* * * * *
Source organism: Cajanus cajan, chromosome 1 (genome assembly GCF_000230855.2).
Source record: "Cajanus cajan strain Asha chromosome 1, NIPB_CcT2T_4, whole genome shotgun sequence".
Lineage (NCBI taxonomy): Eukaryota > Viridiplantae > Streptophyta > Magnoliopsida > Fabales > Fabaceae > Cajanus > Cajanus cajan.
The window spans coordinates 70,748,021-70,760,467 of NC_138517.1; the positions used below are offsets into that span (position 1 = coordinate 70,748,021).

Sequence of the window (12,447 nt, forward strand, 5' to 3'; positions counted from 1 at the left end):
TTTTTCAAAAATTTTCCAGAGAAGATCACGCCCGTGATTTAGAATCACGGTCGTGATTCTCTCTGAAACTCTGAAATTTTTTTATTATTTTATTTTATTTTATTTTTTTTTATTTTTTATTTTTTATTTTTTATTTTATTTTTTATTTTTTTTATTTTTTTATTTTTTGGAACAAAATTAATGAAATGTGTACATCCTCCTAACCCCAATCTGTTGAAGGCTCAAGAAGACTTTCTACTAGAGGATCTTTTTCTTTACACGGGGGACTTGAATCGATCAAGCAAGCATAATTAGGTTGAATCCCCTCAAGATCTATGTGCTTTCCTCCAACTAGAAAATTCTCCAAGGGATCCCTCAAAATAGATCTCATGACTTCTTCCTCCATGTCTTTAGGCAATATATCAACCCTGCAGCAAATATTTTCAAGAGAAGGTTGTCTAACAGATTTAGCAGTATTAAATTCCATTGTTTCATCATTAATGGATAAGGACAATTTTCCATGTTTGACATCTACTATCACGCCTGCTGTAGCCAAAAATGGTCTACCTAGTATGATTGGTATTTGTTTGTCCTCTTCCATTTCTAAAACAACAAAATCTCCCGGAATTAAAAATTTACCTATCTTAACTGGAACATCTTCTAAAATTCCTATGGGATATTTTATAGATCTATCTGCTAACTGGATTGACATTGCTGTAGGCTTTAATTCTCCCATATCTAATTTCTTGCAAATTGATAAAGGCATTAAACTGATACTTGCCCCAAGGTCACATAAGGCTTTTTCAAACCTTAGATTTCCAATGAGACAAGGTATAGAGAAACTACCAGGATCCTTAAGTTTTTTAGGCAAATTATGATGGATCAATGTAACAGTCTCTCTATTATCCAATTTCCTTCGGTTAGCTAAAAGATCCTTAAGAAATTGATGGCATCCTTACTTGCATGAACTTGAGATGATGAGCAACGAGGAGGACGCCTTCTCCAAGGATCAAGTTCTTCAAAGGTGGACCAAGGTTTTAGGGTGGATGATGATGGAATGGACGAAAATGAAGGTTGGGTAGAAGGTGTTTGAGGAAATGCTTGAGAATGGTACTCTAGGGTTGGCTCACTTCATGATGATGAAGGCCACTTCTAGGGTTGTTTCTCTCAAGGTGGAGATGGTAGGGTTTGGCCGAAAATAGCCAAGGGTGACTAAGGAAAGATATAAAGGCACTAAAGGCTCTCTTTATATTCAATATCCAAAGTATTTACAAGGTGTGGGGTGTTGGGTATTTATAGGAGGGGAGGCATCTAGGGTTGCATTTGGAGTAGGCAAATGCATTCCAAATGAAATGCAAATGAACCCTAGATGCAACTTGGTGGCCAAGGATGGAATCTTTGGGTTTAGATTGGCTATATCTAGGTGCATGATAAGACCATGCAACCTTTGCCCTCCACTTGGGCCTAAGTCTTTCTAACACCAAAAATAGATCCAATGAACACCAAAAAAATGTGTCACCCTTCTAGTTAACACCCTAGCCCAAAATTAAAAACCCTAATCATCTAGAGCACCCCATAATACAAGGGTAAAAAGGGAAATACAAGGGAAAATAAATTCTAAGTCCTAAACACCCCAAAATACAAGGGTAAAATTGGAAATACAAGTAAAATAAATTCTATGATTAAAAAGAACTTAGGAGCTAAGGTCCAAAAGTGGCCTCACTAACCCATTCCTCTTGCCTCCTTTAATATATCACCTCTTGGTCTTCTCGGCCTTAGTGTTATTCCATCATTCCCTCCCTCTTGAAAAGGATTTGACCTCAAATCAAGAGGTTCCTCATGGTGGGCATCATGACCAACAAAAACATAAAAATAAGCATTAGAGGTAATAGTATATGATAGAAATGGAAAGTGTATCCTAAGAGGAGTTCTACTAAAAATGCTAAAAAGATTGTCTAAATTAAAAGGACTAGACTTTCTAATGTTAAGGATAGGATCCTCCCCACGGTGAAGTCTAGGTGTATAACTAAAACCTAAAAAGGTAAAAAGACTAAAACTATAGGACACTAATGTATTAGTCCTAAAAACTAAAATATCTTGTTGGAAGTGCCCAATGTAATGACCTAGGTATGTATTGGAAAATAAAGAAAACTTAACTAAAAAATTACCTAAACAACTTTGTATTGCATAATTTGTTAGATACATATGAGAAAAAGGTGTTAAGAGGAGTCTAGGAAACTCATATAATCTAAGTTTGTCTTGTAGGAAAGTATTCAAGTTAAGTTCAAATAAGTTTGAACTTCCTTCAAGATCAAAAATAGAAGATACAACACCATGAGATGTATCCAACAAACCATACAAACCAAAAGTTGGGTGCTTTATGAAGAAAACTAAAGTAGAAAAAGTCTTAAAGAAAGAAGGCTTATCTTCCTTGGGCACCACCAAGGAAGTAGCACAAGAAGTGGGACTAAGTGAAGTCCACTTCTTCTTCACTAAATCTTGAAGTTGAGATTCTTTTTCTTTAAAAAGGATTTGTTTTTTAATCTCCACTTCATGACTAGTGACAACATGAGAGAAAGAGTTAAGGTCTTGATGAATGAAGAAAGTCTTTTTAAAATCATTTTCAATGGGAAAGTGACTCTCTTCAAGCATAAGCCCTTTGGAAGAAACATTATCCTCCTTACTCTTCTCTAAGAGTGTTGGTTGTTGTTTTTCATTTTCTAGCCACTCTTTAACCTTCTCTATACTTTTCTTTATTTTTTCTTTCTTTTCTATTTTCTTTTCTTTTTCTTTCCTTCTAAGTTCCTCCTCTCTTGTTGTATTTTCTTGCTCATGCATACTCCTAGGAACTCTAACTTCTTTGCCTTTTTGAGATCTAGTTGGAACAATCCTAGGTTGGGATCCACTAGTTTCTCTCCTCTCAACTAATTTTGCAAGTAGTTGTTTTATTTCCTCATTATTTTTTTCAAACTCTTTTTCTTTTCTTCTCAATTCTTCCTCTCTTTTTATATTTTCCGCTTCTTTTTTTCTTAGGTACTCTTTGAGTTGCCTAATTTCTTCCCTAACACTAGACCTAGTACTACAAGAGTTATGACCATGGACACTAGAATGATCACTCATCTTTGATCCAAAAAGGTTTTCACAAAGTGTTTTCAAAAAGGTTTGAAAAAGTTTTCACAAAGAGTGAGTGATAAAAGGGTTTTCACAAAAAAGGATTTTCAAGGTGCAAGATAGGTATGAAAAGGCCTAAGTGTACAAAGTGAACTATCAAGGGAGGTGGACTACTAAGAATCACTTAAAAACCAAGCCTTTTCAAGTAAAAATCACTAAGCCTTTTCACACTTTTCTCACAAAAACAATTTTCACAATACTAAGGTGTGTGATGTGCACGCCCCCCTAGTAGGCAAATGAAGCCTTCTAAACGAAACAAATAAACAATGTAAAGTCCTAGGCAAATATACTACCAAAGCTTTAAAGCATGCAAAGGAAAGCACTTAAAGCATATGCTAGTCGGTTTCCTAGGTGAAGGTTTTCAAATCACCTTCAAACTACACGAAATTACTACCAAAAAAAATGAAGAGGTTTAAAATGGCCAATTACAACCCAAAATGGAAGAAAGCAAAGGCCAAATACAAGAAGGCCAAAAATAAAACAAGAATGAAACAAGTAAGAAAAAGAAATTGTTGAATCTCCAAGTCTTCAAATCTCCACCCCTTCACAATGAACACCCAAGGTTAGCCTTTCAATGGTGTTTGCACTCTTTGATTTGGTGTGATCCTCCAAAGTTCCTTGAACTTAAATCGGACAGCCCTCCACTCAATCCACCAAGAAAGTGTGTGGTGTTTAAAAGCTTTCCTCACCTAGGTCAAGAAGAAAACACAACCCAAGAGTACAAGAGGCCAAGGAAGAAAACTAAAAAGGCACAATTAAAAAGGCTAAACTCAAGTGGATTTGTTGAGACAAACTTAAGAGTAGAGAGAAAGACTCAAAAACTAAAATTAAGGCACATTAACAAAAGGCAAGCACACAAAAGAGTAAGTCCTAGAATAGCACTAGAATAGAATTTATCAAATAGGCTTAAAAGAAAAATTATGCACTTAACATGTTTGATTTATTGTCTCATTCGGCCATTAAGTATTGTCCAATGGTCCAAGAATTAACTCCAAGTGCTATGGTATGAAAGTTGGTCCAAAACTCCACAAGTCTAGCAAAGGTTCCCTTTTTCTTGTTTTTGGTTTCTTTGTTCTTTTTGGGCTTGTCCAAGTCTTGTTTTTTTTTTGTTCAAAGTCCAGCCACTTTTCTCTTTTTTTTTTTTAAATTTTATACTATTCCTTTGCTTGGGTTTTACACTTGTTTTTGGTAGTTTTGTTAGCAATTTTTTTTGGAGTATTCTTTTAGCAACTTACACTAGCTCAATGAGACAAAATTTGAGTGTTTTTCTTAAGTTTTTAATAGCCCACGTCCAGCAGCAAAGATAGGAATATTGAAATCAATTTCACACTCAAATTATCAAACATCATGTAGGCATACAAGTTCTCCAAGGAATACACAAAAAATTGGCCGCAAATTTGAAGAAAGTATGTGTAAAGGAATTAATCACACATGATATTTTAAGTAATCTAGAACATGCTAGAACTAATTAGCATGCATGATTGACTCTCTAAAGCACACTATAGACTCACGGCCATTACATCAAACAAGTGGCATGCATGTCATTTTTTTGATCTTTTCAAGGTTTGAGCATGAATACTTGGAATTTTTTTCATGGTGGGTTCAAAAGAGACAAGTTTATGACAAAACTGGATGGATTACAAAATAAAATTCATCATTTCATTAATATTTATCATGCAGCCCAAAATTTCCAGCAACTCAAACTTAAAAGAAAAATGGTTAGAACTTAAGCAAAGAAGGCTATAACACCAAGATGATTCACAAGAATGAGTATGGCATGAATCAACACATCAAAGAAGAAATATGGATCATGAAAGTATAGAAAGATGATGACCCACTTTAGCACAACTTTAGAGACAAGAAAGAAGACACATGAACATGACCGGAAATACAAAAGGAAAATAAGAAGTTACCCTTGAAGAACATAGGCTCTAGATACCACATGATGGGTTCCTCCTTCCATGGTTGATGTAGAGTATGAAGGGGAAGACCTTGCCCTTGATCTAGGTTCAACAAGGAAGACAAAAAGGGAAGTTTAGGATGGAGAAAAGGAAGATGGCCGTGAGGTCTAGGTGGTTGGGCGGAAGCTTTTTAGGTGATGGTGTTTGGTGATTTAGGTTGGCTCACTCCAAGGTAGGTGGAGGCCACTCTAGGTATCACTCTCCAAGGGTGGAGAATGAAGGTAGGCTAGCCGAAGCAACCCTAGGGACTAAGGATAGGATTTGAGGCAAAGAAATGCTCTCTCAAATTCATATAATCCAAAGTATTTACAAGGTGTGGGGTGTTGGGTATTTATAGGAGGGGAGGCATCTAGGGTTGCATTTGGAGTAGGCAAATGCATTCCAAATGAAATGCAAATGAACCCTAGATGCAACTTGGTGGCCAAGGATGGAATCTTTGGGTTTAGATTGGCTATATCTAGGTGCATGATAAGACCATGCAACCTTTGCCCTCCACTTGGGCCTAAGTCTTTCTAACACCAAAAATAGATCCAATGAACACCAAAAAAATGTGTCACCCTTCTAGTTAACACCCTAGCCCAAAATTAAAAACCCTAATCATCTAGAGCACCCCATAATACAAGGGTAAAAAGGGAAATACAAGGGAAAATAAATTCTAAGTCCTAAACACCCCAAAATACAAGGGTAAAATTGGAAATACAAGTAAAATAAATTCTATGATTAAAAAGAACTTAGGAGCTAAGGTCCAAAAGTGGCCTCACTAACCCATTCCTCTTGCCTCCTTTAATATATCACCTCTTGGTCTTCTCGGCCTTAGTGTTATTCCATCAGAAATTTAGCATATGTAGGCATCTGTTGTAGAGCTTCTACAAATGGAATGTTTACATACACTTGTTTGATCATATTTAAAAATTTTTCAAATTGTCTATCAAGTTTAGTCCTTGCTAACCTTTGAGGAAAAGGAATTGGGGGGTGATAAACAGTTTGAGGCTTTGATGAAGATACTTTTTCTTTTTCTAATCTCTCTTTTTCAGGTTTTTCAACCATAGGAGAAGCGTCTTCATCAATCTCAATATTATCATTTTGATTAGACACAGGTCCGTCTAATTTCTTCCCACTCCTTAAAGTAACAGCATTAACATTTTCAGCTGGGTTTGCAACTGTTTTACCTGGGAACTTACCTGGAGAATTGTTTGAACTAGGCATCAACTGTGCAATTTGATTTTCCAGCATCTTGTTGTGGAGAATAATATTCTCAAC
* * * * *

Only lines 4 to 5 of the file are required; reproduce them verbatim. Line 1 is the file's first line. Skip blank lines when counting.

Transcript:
The window spans coordinates 70,748,021-70,760,467 of NC_138517.1; the positions used below are offsets into that span (position 1 = coordinate 70,748,021).

Sequence of the window (12,447 nt, forward strand, 5' to 3'; positions counted from 1 at the left end):